Are you taking control of your stress?

Sources:

http://www.forbes.com/sites/siimonreynolds/2013/03/25/6-ways-to-reduce-business-stress/

http://articles.washingtonpost.com/2009-09-29/news/36867089_1_anxiety-and-depression-stress-relaxation-response

http://www.denverpost.com/business/ci_22206437/small-business-owners-coping-greater-stress

Tools for Successful Negotiating

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Performance improvement for any business requires intense attention to where time and energy are being spent. Time is a resource that you cannot afford to waste. An area where many companies commonly get hooked and expend unnecessary energy is during business negotiations.

If an executive does not know the motives and needs of the prospect, discerning the direction of the negotiations can be very challenging. Rarely are consultations quick and easy processes, often leading to a standstill. The following systematic approach to successful negotiating will generate sales while leaving a lasting, positive impression on your client:

Ask questions. When met with a reluctant client who wants to end the meeting with, “We need more time,” it is essential that you ask questions like, “What’s holding you back?” rather than letting the sale walk out the door with a simple, “When can we contact you?”. This puts the client on the spot, forcing them to reveal their true feelings about you and what you are offering. This also allows you to determine their goals and find out how best to proceed.

Be timely with facts. Details that are sure to persuade your client need to be disclosed at the right time. When selling points are revealed in a timely manner, it can have a great positive impact on the progress of the negotiations.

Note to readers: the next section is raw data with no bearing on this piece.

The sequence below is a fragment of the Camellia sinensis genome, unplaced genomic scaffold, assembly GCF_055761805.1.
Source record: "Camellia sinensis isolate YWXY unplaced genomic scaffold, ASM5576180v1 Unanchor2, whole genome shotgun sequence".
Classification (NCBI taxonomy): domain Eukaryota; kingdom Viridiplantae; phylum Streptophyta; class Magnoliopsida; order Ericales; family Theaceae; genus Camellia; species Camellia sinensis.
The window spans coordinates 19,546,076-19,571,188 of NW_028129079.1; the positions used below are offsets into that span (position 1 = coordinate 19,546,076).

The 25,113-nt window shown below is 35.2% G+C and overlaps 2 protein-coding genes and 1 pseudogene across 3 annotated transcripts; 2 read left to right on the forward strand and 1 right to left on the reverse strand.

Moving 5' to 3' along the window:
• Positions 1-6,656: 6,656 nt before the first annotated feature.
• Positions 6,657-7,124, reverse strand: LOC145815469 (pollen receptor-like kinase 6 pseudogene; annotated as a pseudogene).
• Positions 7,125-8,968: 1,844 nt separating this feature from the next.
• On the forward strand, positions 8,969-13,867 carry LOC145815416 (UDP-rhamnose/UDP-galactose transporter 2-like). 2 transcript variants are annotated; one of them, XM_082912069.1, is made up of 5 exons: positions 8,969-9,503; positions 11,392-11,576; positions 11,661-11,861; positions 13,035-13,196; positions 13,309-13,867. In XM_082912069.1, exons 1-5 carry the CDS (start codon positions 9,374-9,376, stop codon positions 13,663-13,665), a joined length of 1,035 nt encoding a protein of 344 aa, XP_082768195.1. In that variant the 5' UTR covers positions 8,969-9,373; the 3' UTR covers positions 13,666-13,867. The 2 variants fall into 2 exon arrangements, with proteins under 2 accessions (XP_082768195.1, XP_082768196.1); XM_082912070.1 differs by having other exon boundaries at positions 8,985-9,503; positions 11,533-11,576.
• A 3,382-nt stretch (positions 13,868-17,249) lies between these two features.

Make a firm offer. This is an essential key to success. It is best to be honest and reasonable from the beginning. This will often reveal how valuable you truly are in the client’s eyes. Being strong in a fair price will avoid bringing the negotiations to a halt.

Leave ego out of the picture. Nothing can halt negotiations like ego. As Christopher Voss said in a recent Forbes interview, “Effective negotiating is more complicated than making an offer, considering the other side’s offer and then trying to basically shove those ideas into alignment.” Clients will sense from the get-go if you respect them. Their sense that you want to treat them with respect will make or break a deal.

Upon adopting these simple habits and tools of sales execution, you’ll find that you spend less time with the ball out of your court. CEO Kathleen Steffey refers to this negotiating approach as a way to ‘work on the problem, not the symptom.’

These tools can do wonders for the effectiveness of your approach to negotiations.

 

Sources: http://www.forbes.com/sites/deborahljacobs/2012/11/19/three-ways-to-negotiate-about-anything/